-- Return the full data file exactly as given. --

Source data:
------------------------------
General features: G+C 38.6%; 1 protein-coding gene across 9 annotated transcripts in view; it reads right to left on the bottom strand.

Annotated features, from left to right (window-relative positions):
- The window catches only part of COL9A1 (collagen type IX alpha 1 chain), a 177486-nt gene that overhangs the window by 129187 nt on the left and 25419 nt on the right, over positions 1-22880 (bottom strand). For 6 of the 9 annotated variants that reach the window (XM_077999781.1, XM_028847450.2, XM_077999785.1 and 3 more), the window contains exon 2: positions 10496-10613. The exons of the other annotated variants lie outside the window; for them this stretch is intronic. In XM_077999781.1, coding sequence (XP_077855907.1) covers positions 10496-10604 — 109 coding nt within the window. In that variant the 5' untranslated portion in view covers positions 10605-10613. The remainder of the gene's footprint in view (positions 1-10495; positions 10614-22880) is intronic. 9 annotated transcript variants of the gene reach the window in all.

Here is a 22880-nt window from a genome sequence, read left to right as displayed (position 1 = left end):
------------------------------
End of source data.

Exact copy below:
General features: G+C 38.6%; 1 protein-coding gene across 9 annotated transcripts in view; it reads right to left on the bottom strand.

Annotated features, from left to right (window-relative positions):
- The window catches only part of COL9A1 (collagen type IX alpha 1 chain), a 177486-nt gene that overhangs the window by 129187 nt on the left and 25419 nt on the right, over positions 1-22880 (bottom strand). For 6 of the 9 annotated variants that reach the window (XM_077999781.1, XM_028847450.2, XM_077999785.1 and 3 more), the window contains exon 2: positions 10496-10613. The exons of the other annotated variants lie outside the window; for them this stretch is intronic. In XM_077999781.1, coding sequence (XP_077855907.1) covers positions 10496-10604 — 109 coding nt within the window. In that variant the 5' untranslated portion in view covers positions 10605-10613. The remainder of the gene's footprint in view (positions 1-10495; positions 10614-22880) is intronic. 9 annotated transcript variants of the gene reach the window in all.

Here is a 22880-nt window from a genome sequence, read left to right as displayed (position 1 = left end):